Tasting rooms will shake out in the end
A word of comfort to those who feel there are too many wine tasting rooms in downtown Sonoma: It will all shake out in the end. Some of the recently-opened businesses will thrive; some will find reality to be less rewarding than they had projected and will quietly close their doors. ‘Twas ever thus ...
The only meaningful vote, in terms of which businesses will exist and which won’t, is to vote with your purchasing dollars. We may bemoan the fact that the old Food City grocery, Mission Hardware and Rexall Drug stores (I used to patronize each of these businesses) are no longer here, but as long as people find the prices and selection to be more attractive at the larger chain stores, these small independents will fall by the wayside.
If you shop at Baksheesh and Bram and Readers’ Books and Sonoma Silver, etc., then good on ya. If you don’t, then all the bemoaning of lost local retail businesses is absolutely meaningless.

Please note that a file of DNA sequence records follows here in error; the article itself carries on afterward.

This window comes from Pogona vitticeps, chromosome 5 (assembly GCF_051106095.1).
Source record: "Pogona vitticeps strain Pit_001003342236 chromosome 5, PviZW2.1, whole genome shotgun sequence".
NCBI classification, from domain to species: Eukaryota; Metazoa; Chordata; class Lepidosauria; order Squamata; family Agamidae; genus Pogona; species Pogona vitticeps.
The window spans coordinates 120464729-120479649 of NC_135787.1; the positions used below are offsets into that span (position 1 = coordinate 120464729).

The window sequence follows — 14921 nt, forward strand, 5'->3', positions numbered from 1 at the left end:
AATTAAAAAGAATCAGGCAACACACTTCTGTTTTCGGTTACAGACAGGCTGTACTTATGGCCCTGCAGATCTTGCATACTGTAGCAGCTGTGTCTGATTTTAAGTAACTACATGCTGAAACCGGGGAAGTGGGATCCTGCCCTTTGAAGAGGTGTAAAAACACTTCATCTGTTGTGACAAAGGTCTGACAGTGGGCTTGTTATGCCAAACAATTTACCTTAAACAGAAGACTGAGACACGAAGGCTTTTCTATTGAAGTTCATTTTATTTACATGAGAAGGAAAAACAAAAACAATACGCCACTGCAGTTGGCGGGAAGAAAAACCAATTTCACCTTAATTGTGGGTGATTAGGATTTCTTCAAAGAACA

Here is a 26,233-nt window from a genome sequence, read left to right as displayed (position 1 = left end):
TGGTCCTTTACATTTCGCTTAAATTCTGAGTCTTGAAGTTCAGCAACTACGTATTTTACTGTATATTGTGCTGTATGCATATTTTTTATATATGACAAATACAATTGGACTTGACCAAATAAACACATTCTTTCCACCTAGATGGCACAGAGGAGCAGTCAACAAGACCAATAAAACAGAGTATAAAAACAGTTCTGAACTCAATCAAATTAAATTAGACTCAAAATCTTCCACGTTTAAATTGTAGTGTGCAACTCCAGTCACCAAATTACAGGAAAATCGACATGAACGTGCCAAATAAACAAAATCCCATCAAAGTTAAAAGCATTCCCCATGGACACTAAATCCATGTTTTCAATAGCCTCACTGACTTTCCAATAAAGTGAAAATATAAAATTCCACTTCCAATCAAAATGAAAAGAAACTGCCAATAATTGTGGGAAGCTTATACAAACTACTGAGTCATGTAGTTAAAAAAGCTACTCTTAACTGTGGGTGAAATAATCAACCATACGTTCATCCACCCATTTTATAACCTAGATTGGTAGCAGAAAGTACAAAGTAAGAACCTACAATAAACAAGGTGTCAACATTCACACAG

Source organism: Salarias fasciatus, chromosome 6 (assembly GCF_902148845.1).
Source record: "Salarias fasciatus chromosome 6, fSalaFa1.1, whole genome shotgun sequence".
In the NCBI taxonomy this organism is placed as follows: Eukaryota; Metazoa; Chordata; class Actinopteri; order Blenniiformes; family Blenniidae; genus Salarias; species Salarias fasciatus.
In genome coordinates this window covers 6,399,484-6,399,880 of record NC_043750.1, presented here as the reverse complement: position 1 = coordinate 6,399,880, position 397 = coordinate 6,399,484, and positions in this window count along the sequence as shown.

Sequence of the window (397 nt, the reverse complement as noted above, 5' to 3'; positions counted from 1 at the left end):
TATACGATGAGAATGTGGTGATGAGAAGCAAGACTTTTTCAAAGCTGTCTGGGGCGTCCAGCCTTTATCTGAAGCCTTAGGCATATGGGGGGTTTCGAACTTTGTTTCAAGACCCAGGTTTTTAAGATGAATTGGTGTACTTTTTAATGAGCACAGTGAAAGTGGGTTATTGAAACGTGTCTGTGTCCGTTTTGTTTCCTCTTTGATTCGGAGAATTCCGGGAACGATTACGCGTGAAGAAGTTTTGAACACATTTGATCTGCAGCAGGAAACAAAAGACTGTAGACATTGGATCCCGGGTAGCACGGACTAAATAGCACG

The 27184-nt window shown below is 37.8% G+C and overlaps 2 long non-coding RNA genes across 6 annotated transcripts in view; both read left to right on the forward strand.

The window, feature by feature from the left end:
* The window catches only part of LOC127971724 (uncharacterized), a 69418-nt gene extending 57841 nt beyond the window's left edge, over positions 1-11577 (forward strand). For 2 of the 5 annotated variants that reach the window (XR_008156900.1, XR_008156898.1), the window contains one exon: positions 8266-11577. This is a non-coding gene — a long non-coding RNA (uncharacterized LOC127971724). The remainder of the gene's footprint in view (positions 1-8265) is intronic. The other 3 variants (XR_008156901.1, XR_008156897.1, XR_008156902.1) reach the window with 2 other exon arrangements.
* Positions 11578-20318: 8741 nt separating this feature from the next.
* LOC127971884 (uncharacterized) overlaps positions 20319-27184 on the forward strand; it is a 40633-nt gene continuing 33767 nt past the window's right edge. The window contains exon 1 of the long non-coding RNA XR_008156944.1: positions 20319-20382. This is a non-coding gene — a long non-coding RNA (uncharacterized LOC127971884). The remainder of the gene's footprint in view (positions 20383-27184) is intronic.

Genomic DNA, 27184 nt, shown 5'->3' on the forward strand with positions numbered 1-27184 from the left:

In small towns across this country, we see empty, boarded up storefronts in dead or dying downtown districts. We are extraordinarily lucky in our little corner of the planet; we have a thriving, vibrant downtown with a healthy local economy. As long as there is a desire and demand for this business model that accentuates what is uniquely our product (the wine we produce; the venue to present and sample the fruits of our labors) in an enjoyable as well as educational environment, this model will continue to exist.
Let’s also define what constitutes a tasting room; if the model is to serve wines by the glass (or bottle) in a sit-down setting (with the hours creeping later into the evening) let’s call it what it is: a wine bar. If the model is to present and sample the wares, encouraging guests to taste broadly but moderately, to utilize the dump bucket and to educate about wine, that, then, is truly a tasting room.
And to (very loosely) paraphrase “Scoop” Nisker, “If you don’t see the business that you like, make one of your own.”